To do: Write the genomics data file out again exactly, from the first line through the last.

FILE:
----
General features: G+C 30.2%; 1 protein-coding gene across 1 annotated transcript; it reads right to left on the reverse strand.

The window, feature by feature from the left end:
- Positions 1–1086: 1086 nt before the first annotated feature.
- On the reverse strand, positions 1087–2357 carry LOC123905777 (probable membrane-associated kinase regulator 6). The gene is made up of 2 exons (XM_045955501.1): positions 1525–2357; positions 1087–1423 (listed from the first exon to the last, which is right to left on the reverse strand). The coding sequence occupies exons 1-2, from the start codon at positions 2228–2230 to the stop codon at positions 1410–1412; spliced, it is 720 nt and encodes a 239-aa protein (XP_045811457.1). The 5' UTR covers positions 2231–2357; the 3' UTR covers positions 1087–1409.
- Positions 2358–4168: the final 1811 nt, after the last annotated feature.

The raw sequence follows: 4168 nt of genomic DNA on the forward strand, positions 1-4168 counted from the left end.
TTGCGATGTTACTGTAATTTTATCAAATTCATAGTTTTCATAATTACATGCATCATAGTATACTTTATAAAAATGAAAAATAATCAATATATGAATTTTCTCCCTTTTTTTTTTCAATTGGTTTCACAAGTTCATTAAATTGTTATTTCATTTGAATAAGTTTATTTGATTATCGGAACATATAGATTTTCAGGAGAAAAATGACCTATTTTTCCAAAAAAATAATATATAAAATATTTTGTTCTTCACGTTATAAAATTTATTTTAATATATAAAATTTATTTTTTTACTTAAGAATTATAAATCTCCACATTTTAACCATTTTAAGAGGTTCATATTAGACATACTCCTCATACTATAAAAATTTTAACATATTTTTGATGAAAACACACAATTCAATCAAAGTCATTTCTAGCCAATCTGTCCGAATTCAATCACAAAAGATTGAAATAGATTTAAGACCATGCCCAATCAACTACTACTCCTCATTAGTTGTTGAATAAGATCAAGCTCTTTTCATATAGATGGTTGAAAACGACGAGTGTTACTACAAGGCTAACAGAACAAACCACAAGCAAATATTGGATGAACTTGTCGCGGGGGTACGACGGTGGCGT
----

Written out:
General features: G+C 30.2%; 1 protein-coding gene across 1 annotated transcript; it reads right to left on the reverse strand.

The window, feature by feature from the left end:
- Positions 1–1086: 1086 nt before the first annotated feature.
- On the reverse strand, positions 1087–2357 carry LOC123905777 (probable membrane-associated kinase regulator 6). The gene is made up of 2 exons (XM_045955501.1): positions 1525–2357; positions 1087–1423 (listed from the first exon to the last, which is right to left on the reverse strand). The coding sequence occupies exons 1-2, from the start codon at positions 2228–2230 to the stop codon at positions 1410–1412; spliced, it is 720 nt and encodes a 239-aa protein (XP_045811457.1). The 5' UTR covers positions 2231–2357; the 3' UTR covers positions 1087–1409.
- Positions 2358–4168: the final 1811 nt, after the last annotated feature.

The raw sequence follows: 4168 nt of genomic DNA on the forward strand, positions 1-4168 counted from the left end.
TTGCGATGTTACTGTAATTTTATCAAATTCATAGTTTTCATAATTACATGCATCATAGTATACTTTATAAAAATGAAAAATAATCAATATATGAATTTTCTCCCTTTTTTTTTTCAATTGGTTTCACAAGTTCATTAAATTGTTATTTCATTTGAATAAGTTTATTTGATTATCGGAACATATAGATTTTCAGGAGAAAAATGACCTATTTTTCCAAAAAAATAATATATAAAATATTTTGTTCTTCACGTTATAAAATTTATTTTAATATATAAAATTTATTTTTTTACTTAAGAATTATAAATCTCCACATTTTAACCATTTTAAGAGGTTCATATTAGACATACTCCTCATACTATAAAAATTTTAACATATTTTTGATGAAAACACACAATTCAATCAAAGTCATTTCTAGCCAATCTGTCCGAATTCAATCACAAAAGATTGAAATAGATTTAAGACCATGCCCAATCAACTACTACTCCTCATTAGTTGTTGAATAAGATCAAGCTCTTTTCATATAGATGGTTGAAAACGACGAGTGTTACTACAAGGCTAACAGAACAAACCACAAGCAAATATTGGATGAACTTGTCGCGGGGGTACGACGGTGGCGT